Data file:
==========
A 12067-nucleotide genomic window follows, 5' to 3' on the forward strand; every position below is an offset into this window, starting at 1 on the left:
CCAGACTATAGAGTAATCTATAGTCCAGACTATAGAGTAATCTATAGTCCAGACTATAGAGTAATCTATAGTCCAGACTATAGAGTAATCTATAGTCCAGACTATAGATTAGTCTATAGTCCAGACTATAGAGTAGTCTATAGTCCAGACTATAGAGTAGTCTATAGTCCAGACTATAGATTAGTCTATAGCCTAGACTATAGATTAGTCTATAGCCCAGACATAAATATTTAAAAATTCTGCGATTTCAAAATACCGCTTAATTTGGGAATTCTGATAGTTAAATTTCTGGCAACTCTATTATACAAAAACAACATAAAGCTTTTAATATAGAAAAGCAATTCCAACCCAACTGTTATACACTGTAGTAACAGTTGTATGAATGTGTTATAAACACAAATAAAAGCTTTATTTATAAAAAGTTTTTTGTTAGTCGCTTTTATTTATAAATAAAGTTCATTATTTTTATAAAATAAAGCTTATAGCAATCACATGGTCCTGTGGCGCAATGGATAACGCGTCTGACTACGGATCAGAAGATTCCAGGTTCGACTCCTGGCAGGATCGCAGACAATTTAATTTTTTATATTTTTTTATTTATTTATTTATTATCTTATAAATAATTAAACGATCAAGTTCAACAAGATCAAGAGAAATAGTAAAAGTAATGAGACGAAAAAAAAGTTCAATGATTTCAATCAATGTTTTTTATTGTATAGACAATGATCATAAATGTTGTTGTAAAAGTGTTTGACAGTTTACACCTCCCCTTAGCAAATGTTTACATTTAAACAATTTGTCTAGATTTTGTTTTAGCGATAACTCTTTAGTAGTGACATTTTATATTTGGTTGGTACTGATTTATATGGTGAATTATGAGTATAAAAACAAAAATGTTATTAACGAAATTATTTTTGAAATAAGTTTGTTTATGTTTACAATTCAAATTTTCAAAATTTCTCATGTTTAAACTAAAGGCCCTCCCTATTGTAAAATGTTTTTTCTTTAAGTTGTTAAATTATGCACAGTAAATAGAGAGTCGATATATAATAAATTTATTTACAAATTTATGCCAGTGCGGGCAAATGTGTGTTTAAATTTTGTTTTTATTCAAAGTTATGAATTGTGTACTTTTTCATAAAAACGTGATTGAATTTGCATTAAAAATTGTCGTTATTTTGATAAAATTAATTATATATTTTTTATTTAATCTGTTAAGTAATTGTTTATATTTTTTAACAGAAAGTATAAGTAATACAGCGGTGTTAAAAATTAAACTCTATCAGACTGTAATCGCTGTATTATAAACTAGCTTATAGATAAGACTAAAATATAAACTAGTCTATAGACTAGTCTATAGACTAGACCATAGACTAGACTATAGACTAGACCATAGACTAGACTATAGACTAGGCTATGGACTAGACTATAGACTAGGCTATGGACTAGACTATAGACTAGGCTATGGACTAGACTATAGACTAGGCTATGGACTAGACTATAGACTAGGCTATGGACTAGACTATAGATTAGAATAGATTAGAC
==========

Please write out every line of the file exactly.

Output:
A 12067-nucleotide genomic window follows, 5' to 3' on the forward strand; every position below is an offset into this window, starting at 1 on the left:
CCAGACTATAGAGTAATCTATAGTCCAGACTATAGAGTAATCTATAGTCCAGACTATAGAGTAATCTATAGTCCAGACTATAGAGTAATCTATAGTCCAGACTATAGATTAGTCTATAGTCCAGACTATAGAGTAGTCTATAGTCCAGACTATAGAGTAGTCTATAGTCCAGACTATAGATTAGTCTATAGCCTAGACTATAGATTAGTCTATAGCCCAGACATAAATATTTAAAAATTCTGCGATTTCAAAATACCGCTTAATTTGGGAATTCTGATAGTTAAATTTCTGGCAACTCTATTATACAAAAACAACATAAAGCTTTTAATATAGAAAAGCAATTCCAACCCAACTGTTATACACTGTAGTAACAGTTGTATGAATGTGTTATAAACACAAATAAAAGCTTTATTTATAAAAAGTTTTTTGTTAGTCGCTTTTATTTATAAATAAAGTTCATTATTTTTATAAAATAAAGCTTATAGCAATCACATGGTCCTGTGGCGCAATGGATAACGCGTCTGACTACGGATCAGAAGATTCCAGGTTCGACTCCTGGCAGGATCGCAGACAATTTAATTTTTTATATTTTTTTATTTATTTATTTATTATCTTATAAATAATTAAACGATCAAGTTCAACAAGATCAAGAGAAATAGTAAAAGTAATGAGACGAAAAAAAAGTTCAATGATTTCAATCAATGTTTTTTATTGTATAGACAATGATCATAAATGTTGTTGTAAAAGTGTTTGACAGTTTACACCTCCCCTTAGCAAATGTTTACATTTAAACAATTTGTCTAGATTTTGTTTTAGCGATAACTCTTTAGTAGTGACATTTTATATTTGGTTGGTACTGATTTATATGGTGAATTATGAGTATAAAAACAAAAATGTTATTAACGAAATTATTTTTGAAATAAGTTTGTTTATGTTTACAATTCAAATTTTCAAAATTTCTCATGTTTAAACTAAAGGCCCTCCCTATTGTAAAATGTTTTTTCTTTAAGTTGTTAAATTATGCACAGTAAATAGAGAGTCGATATATAATAAATTTATTTACAAATTTATGCCAGTGCGGGCAAATGTGTGTTTAAATTTTGTTTTTATTCAAAGTTATGAATTGTGTACTTTTTCATAAAAACGTGATTGAATTTGCATTAAAAATTGTCGTTATTTTGATAAAATTAATTATATATTTTTTATTTAATCTGTTAAGTAATTGTTTATATTTTTTAACAGAAAGTATAAGTAATACAGCGGTGTTAAAAATTAAACTCTATCAGACTGTAATCGCTGTATTATAAACTAGCTTATAGATAAGACTAAAATATAAACTAGTCTATAGACTAGTCTATAGACTAGACCATAGACTAGACTATAGACTAGACCATAGACTAGACTATAGACTAGGCTATGGACTAGACTATAGACTAGGCTATGGACTAGACTATAGACTAGGCTATGGACTAGACTATAGACTAGGCTATGGACTAGACTATAGACTAGGCTATGGACTAGACTATAGATTAGAATAGATTAGAC